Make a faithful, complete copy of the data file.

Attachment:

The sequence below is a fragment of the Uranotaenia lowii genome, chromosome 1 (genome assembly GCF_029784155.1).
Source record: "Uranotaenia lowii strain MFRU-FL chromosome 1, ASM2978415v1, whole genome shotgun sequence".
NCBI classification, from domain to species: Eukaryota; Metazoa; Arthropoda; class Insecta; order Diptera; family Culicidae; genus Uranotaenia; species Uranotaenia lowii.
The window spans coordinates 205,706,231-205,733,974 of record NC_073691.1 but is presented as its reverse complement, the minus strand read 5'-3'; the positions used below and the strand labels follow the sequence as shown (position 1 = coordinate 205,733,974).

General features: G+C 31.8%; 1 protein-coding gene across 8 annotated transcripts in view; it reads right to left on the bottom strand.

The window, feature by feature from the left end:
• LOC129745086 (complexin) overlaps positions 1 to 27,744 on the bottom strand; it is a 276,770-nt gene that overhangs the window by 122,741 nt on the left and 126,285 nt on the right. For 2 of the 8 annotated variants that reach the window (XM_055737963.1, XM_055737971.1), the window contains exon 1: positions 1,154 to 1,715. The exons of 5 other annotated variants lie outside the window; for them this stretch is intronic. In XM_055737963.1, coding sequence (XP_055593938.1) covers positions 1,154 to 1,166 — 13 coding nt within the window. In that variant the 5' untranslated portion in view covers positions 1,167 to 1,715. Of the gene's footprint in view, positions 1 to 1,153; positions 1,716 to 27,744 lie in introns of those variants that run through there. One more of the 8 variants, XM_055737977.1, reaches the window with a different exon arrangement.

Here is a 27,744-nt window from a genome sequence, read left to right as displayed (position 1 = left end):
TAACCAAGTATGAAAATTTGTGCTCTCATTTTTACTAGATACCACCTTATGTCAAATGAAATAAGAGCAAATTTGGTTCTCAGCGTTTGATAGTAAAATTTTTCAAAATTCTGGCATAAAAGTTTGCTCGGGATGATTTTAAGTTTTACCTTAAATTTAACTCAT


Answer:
The sequence below is a fragment of the Uranotaenia lowii genome, chromosome 1 (genome assembly GCF_029784155.1).
Source record: "Uranotaenia lowii strain MFRU-FL chromosome 1, ASM2978415v1, whole genome shotgun sequence".
NCBI classification, from domain to species: Eukaryota; Metazoa; Arthropoda; class Insecta; order Diptera; family Culicidae; genus Uranotaenia; species Uranotaenia lowii.
The window spans coordinates 205,706,231-205,733,974 of record NC_073691.1 but is presented as its reverse complement, the minus strand read 5'-3'; the positions used below and the strand labels follow the sequence as shown (position 1 = coordinate 205,733,974).

General features: G+C 31.8%; 1 protein-coding gene across 8 annotated transcripts in view; it reads right to left on the bottom strand.

The window, feature by feature from the left end:
• LOC129745086 (complexin) overlaps positions 1 to 27,744 on the bottom strand; it is a 276,770-nt gene that overhangs the window by 122,741 nt on the left and 126,285 nt on the right. For 2 of the 8 annotated variants that reach the window (XM_055737963.1, XM_055737971.1), the window contains exon 1: positions 1,154 to 1,715. The exons of 5 other annotated variants lie outside the window; for them this stretch is intronic. In XM_055737963.1, coding sequence (XP_055593938.1) covers positions 1,154 to 1,166 — 13 coding nt within the window. In that variant the 5' untranslated portion in view covers positions 1,167 to 1,715. Of the gene's footprint in view, positions 1 to 1,153; positions 1,716 to 27,744 lie in introns of those variants that run through there. One more of the 8 variants, XM_055737977.1, reaches the window with a different exon arrangement.

Here is a 27,744-nt window from a genome sequence, read left to right as displayed (position 1 = left end):
TAACCAAGTATGAAAATTTGTGCTCTCATTTTTACTAGATACCACCTTATGTCAAATGAAATAAGAGCAAATTTGGTTCTCAGCGTTTGATAGTAAAATTTTTCAAAATTCTGGCATAAAAGTTTGCTCGGGATGATTTTAAGTTTTACCTTAAATTTAACTCAT